When I was in college, I suspended support for a child I’d been sponsoring. My reasoning: I was going broke paying for tuition and wanted to be wise. Before stopping the sponsorship I’d already cut most personal spending—I wouldn’t go to the movies with friends or shop for new clothes and rarely ate out. So my decision to discontinue the sponsorship wasn’t rooted in selfishness. However, I feared going into debt. God had generously provided me with a great job and affordable tuition rates, but rather than imitating his generosity, I clung to every penny. While it was wise to minimize spending on optional things for myself, godly wisdom compels generosity toward others, and fear prevented me from living generously throughout college.

Mistaking fear for wisdom will hinder us from showing mercy in all sorts of ways.

Mistaking fear for wisdom will hinder us from showing mercy in all sorts of ways. It will keep us from serving in those neighbor hoods, ministering to those people, and taking those risks. Sometimes, “being wise” is just a mask for being afraid.

The temptation to idolize physical safety is especially prevalent for parents. It wasn’t until becoming a mom that I fully recognized how my parents had to overcome their own fears to let me serve in India for two months as a seventeen-year-old. Granted, there was every reason to believe it was a safe situation, but it’s still unsettling to send your kid to the other side of the world. I’m grateful my parents trusted the Lord’s leading rather than letting fear dictate the decision.

We can (and should) be thankful for whatever safety we enjoy, but we cannot let our appreciation for it become worship of it. I am so grateful the sound of warfare doesn’t echo outside my house and that I don’t experience PTSD like my refugee friends. I’m so grateful I can read my Bible in public, unlike so many of our persecuted brothers and sisters in Christ. I love going for walks in my well-lit and crime-free neighborhood at night. These are blessings to enjoy—glimpses of light in a dark world. But as a Christian, I also can’t demand that God give me such circumstances. We live in a fallen world. If the Creator of the universe wasn’t shielded from suffering when he walked the earth, should we expect a safe and easy road?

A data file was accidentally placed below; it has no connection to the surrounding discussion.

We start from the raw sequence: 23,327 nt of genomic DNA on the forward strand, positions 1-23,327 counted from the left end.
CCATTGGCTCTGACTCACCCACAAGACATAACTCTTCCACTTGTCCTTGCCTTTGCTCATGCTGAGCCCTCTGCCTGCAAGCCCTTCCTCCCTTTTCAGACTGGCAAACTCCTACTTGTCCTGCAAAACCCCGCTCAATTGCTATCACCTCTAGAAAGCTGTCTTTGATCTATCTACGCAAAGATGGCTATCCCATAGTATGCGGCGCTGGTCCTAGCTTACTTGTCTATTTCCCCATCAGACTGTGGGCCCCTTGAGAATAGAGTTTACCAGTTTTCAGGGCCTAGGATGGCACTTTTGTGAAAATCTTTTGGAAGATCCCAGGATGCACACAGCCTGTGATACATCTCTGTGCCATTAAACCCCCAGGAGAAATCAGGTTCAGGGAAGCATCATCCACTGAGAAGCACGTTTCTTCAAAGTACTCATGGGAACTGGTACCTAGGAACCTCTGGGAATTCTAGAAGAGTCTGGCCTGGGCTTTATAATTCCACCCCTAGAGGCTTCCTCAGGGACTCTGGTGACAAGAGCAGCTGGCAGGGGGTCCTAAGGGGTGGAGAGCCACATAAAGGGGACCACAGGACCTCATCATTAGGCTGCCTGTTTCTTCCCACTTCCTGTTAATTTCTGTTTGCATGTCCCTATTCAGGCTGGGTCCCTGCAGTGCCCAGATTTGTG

Jesus calls each of us to take up our cross to follow him, and taking up a cross is hazardous. We don’t know the exact paths he will lead us down, but we can be sure of two things: living as faithful followers of Christ will include risk, but those risks can be engaged confidently because he will never leave or forsake us. He is present through every twist and turn and valley and obstacle and hardship and hurt. We can trust him, remembering the psalm of David: “Even though I walk through the valley of the shadow of death, I will fear no evil, for you are with me; your rod and your staff, they comfort me” (Ps. 23:4).

This article is adapted from Go and Do Likewise: A Call to Follow Jesus in a Life of Mission and Mercy by Amy DiMarcangelo.